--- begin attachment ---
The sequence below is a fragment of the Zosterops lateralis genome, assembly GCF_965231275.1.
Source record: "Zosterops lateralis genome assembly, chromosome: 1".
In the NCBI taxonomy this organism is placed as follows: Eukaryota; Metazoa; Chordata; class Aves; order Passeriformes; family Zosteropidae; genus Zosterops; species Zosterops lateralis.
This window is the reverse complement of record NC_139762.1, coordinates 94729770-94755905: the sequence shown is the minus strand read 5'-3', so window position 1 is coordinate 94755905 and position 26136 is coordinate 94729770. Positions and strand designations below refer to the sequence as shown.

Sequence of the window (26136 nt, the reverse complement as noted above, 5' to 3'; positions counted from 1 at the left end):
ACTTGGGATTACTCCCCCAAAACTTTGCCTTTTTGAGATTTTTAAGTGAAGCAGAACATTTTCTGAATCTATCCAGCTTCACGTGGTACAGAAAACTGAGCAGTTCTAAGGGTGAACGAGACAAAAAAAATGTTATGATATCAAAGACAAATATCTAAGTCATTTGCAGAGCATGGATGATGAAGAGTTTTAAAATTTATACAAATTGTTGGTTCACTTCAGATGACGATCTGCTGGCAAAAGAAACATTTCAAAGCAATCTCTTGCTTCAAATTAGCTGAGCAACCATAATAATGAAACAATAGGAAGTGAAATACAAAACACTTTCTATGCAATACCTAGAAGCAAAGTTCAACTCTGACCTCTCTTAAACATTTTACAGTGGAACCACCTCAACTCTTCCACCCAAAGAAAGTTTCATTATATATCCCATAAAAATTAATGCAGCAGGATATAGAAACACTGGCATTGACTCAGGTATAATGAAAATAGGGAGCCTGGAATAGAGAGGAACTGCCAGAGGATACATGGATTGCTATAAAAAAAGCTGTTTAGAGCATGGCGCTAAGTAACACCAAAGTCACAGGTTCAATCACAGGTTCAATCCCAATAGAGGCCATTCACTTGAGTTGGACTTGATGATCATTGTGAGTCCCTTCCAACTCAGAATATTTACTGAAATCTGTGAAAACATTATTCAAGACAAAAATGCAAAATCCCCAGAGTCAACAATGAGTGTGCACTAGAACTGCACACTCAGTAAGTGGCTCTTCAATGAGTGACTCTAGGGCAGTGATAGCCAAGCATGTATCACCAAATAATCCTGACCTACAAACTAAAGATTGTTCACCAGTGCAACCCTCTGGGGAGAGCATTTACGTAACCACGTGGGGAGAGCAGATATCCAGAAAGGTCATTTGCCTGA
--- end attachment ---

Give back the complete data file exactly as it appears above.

The sequence below is a fragment of the Zosterops lateralis genome, assembly GCF_965231275.1.
Source record: "Zosterops lateralis genome assembly, chromosome: 1".
In the NCBI taxonomy this organism is placed as follows: Eukaryota; Metazoa; Chordata; class Aves; order Passeriformes; family Zosteropidae; genus Zosterops; species Zosterops lateralis.
This window is the reverse complement of record NC_139762.1, coordinates 94729770-94755905: the sequence shown is the minus strand read 5'-3', so window position 1 is coordinate 94755905 and position 26136 is coordinate 94729770. Positions and strand designations below refer to the sequence as shown.

Sequence of the window (26136 nt, the reverse complement as noted above, 5' to 3'; positions counted from 1 at the left end):
ACTTGGGATTACTCCCCCAAAACTTTGCCTTTTTGAGATTTTTAAGTGAAGCAGAACATTTTCTGAATCTATCCAGCTTCACGTGGTACAGAAAACTGAGCAGTTCTAAGGGTGAACGAGACAAAAAAAATGTTATGATATCAAAGACAAATATCTAAGTCATTTGCAGAGCATGGATGATGAAGAGTTTTAAAATTTATACAAATTGTTGGTTCACTTCAGATGACGATCTGCTGGCAAAAGAAACATTTCAAAGCAATCTCTTGCTTCAAATTAGCTGAGCAACCATAATAATGAAACAATAGGAAGTGAAATACAAAACACTTTCTATGCAATACCTAGAAGCAAAGTTCAACTCTGACCTCTCTTAAACATTTTACAGTGGAACCACCTCAACTCTTCCACCCAAAGAAAGTTTCATTATATATCCCATAAAAATTAATGCAGCAGGATATAGAAACACTGGCATTGACTCAGGTATAATGAAAATAGGGAGCCTGGAATAGAGAGGAACTGCCAGAGGATACATGGATTGCTATAAAAAAAGCTGTTTAGAGCATGGCGCTAAGTAACACCAAAGTCACAGGTTCAATCACAGGTTCAATCCCAATAGAGGCCATTCACTTGAGTTGGACTTGATGATCATTGTGAGTCCCTTCCAACTCAGAATATTTACTGAAATCTGTGAAAACATTATTCAAGACAAAAATGCAAAATCCCCAGAGTCAACAATGAGTGTGCACTAGAACTGCACACTCAGTAAGTGGCTCTTCAATGAGTGACTCTAGGGCAGTGATAGCCAAGCATGTATCACCAAATAATCCTGACCTACAAACTAAAGATTGTTCACCAGTGCAACCCTCTGGGGAGAGCATTTACGTAACCACGTGGGGAGAGCAGATATCCAGAAAGGTCATTTGCCTGA